The group have planned a march from speaker’s corner in London’s Hyde Park at 2pm heading to Parliament Square.. Anonymous are frequently described as only activists and hackers or ‘hacktivists’. Many members wear Guy Fawkes masks during protests which were popularized by the V for Vendetta motion picture and comic book . The group are also large supporters of Wikileaks and many were arrested in connection with ‘Operation Avenge Assange’ which involved an online attack on PayPal after they froze Wikileaks accounts. Over 20 were arrested in the US, the Netherlands and the UK according to the BBC. This included a sixteen-year-old boy from south London.
Fancy yourself as the next Picasso or Da Vinci but have no idea how to get started? Well, we have the solution for you right in the heart of Edinburgh! The National Gallery in Edinburgh have started ‘Art For Beginners’ classes with a variety of day/evening, day long or even full 4-6 week courses which are suitable for all levels of experience.
The courses allow people to enjoy looking at or making their own art and as Linda McClelland the founder of the ‘Art For Beginners’ class explains you need not worry about experience levels, realising that “people can be very nervous coming along for the first time”. She hopes that by coming to these classes, people will become confident to come along to other sessions.
With the classes at an accessible price for all, there is a flexible course time as “people can book for as few or as many sessions as they like, so there is no long term pressure to commit”.
The age range of attendees is usually ‘40+ and mostly women’, but everyone is welcome to attend the variety of sessions offered!
She also explained that once attending the morning class a few who would usually shy away from the hands-on approach have been brave enough to try it themselves in the afternoon, as if people can understand what they are looking at, they can appreciate it at a much deeper level.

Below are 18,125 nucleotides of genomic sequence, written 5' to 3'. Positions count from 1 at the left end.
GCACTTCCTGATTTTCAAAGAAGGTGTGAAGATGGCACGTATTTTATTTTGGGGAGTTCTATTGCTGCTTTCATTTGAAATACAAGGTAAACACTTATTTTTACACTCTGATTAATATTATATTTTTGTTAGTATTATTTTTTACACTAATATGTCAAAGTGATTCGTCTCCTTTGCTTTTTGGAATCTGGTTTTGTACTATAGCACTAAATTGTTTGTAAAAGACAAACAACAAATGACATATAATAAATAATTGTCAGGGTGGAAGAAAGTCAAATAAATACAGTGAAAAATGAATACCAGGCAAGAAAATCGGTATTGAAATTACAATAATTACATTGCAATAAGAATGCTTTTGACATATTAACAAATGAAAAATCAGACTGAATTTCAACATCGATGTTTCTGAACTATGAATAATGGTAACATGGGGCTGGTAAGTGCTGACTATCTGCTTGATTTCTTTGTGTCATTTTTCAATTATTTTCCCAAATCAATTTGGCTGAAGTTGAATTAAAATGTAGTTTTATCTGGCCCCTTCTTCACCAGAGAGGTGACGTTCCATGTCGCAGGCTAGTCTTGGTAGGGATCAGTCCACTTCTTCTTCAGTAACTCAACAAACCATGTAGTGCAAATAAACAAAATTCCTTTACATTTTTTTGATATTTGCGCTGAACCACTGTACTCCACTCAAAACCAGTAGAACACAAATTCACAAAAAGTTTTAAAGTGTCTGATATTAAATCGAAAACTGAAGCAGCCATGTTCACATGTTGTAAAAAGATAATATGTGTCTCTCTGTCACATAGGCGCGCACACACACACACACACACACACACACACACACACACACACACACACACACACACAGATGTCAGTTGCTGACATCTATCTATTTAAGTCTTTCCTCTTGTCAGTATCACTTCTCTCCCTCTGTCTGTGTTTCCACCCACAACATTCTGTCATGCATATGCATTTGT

It’s not just the content of the classes that are extremely appealing, socialising for some is just as important. Many of the participants have “gone on to become great friends socialising outside of the classes and going on other courses together” which Linda finds extremely rewarding.
The classes are now running for a third series in this format and are proving very successful as sessions are expanding already. With 14 places for the AM sessions and 12 for the PM sessions each week, they are almost always fully booked and sometimes even require a waiting list.
Each class runs for 2 hours and the range of classes offered are below;
Art for Absolute B
Clore Education Centre, National Gallery Complex
Thursdays: 27 October; 3, 10 & 17 November; 1 & 8 December
£10 (£8) per session
Informal discussion-based tours for those who want to open a door into the mysterious but fascinating world of art. Each stand-alone session is guided by art historian Ola Wojtkiewicz. Places limited.
History Painting -3November
Colour & Art –10 November
Impressionism– 1 December
Post Impressionism– 8 December
Art for Absolute Beginners – Making Art
Clore Education Centre, National Gallery Complex
Thursdays: 27 October; 3, 10 & 17 November; 1 & 8 December
£12 (£10) per session
An opportunity to try out lots of different materials and techniques including pencils, pastels, watercolours, acrylics, printmaking and clay, guided and encouraged by artist Rosie Lesso. Places limited.
Clay -27 October
3D construction -3November
Printing 1 –10 November
Printing 2 -17November
Charcoal– 1 December
Graphite– 8 December
If the descriptions aren’t enough to entice you, we can tell you what to expect on attending a class for the first time;
‘In the Looking at Art sessions in the morning, they will enjoy hearing some information about the topic for that session (these are led by freelance gallery educators with a history of art background) but also be encouraged to discuss and ask questions – they generally look at 6-8 works of art per session. They bring stools up into the gallery and move from artwork to artwork.
In the Making Art sessions (led by a freelance educator with a practical art background) they will start by looking at an artwork in the gallery for inspiration, back in the studio they will be led through some simple exercises familiarizing them with certain materials or techniques – they will then work on a final piece applying the knowledge they have learned.’
If you would like to get involved make sure you check the above dates and get in touch by booking early as the classes are guaranteed to sell out – so make sure you reserve your place!